Dutch Prime Minister speaks about racism and Black Pete during week of anti-racism protests

Dutch Prime Minister speaks about racism and Black Pete during week of anti-racism protests

Anti-racism protests took place in many Dutch cities between June 1-7. Meanwhile, the Dutch Prime Minister Mark Rutte delivered his stance on Black Pete and systemic racism in the Netherlands.

“Racism is a problem in the Netherlands” Mark Rutte said on Wednesday, June 3, answering a question about racism and police brutality, underpinned by the death of George Floyd in Minnesota. A day later, he announced that his stance on Black Pete (Zwarte Piet) has been altered in the wake of recent events.

Mark Rutte changed his views on Black Pete

During a parliament debate on Thursday, June 4, in The Hague, the prime minister said that his views on Black Pete, the helper of Sinterklaas, who is frequently portrayed as a blackface character, have undergone “major changes”. He said of the Sinterklaas tradition: “This is a folk culture which changes in time under pressure from debate in society.”

“I was part of the group that said Black Pete is black.” Rutte said. “I’ve said it often enough here.” The prime minister said that he had met many people “with dark skin” who feel discriminated against because Black Pete is black. “And that is the last thing that we want during the Sinterklaas celebrations,” Rutte said.

On the other hand, he reasoned that there are people who do not want to be forced to change and that it is not the government’s job to make this happen.

“Racism is a problem in the Netherlands”

In Rutte’s statement about racism in the Netherlands, he said: “There are people in the Netherlands too who are judged not on their future but on their past, their background, who are spoken to not as individuals but because of the group they come from, not for their behaviour but for their religious beliefs. It happens in the Netherlands as well. It affects a lot of people in this country.”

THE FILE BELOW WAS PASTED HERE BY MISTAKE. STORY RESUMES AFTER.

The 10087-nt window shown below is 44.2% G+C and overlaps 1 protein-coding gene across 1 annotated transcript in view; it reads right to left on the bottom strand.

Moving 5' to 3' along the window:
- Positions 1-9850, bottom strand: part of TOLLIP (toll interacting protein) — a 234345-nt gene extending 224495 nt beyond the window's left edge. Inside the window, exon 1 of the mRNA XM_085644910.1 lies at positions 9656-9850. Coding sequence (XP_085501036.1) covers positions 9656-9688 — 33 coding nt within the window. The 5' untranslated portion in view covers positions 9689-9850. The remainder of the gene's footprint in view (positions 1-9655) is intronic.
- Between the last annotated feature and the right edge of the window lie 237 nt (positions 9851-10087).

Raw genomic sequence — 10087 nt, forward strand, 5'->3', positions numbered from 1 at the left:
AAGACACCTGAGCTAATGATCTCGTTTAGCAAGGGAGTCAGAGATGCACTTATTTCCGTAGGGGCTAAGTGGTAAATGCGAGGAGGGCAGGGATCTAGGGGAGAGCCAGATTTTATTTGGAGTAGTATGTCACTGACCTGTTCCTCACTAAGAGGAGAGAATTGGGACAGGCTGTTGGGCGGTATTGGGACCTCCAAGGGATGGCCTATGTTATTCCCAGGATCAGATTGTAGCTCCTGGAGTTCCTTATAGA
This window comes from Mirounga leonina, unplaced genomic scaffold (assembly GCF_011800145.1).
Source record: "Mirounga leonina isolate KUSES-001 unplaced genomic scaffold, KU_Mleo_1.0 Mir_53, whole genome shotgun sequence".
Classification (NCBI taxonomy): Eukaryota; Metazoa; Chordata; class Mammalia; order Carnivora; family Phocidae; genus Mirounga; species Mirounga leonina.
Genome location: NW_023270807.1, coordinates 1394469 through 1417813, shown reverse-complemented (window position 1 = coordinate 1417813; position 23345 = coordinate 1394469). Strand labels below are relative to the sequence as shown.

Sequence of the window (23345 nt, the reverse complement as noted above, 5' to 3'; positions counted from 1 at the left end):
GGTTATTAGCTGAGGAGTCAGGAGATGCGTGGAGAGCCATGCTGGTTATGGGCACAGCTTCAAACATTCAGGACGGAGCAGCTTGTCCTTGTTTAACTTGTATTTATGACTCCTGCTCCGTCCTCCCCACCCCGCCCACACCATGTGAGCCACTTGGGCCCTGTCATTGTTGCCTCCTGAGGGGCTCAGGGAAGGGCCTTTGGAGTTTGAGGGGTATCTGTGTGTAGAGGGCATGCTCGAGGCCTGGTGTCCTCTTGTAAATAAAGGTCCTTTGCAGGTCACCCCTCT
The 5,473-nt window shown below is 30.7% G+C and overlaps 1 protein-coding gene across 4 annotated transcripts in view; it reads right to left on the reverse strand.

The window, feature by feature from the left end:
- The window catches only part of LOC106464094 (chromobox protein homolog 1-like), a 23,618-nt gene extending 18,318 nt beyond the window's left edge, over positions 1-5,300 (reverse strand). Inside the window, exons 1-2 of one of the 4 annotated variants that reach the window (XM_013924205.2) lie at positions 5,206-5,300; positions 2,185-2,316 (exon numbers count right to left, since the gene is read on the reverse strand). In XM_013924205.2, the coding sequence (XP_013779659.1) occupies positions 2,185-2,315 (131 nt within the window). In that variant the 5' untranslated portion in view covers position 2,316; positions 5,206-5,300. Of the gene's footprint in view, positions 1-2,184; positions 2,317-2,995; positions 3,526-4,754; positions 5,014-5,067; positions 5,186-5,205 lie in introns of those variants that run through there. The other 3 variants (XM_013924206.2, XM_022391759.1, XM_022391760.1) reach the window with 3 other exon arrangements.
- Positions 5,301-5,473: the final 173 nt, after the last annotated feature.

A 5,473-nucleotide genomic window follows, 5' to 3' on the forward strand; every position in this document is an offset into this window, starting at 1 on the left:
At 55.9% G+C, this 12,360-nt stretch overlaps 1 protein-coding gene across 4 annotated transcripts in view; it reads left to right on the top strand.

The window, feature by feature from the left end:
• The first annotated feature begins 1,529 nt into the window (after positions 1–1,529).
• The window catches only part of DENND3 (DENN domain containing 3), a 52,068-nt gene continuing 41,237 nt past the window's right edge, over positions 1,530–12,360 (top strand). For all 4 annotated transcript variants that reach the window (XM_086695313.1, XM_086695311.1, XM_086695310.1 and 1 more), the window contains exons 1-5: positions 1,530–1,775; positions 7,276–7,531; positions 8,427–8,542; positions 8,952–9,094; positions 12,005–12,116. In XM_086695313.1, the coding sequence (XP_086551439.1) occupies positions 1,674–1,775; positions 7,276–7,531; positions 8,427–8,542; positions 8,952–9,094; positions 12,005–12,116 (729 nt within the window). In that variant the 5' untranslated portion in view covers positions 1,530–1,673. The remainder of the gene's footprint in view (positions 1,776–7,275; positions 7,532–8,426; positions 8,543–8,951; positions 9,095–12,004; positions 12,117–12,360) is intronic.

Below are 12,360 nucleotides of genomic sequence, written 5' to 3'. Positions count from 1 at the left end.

Anti-racism protests in many Dutch cities

There were many peaceful protests in the Netherlands, in response to the Black Lives Matter protests across the US and many cities in Europe. Besides the protest in Amsterdam, in which 5.000 supporters gathered in Dam Square, there were also anti-racism demonstrations in The Hague, Rotterdam, Groningen, Utrecht, Maastricht, Zwolle, Nijmegen, Tilburg, Eindhoven, Enschede and more.

In The Hague, the protest was planned to take place on Tuesday, June 2 on the extensive Malieveld, so that protesters could stand at a safe distance from each other. This was achieved successfully.

In Utrecht, a protest took place on Friday evening on the massive Jaarbeurs square outside the train station and 3.500 people showed up. It was a peaceful protest, but by 7pm, officials began to take to social media to urge people to stay away because the crowds were filling the space to capacity.

In Goffert park in Nijmegen, also on Friday evening, organisers marked out social distancing-friendly spaces in which demonstrators could stand. They expected 750 attendees, but the turn-out was closer to 1.000. In Enschede on Friday night, about 500 demonstrators gathered in Van Heekplein.

In Maastricht on Sunday, organisers had marked spots on the grass in Griend Park so that the approximately 1.400 protesters would know where to place themselves. Protesters sat down, and therefore the protest was a “sit-in” and social distancing measures were adhered to easily.

This echoed the protests in Grote Markt in Groningen a few days earlier, which the Gemeente said they were pleased with and rules were followed. In Wezenlanden Park in Zwolle, around 1.000 protesters gathered and there was reported to have been sufficient space for individuals to keep a safe distance.

Protest in Rotterdam became too crowded

In Rotterdam, on the other hand, the protests last Wednesday had to be put to an end earlier than planned because too many people showed up. A spokesperson for Ahmed Aboutaleb, the mayor of Rotterdam, announced that the location of the protest, on and near the famous Erasmus bridge, would have to be vacated because social distancing would not have been possible due to the 4.000 people who showed up.

The protest on June 1 in Amsterdam also attracted thousands of protesters and social distancing rules were disregarded, leading to criticism by officials. Amsterdam is due to have its second anti-racism demonstration on Wednesday, June 10, this time in the Bijlmer district.

Rachel Deloughry


Rachel Deloughry

Rachel is a writer, editor and digital content creator, passionate about the arts, culture and lifestyle.

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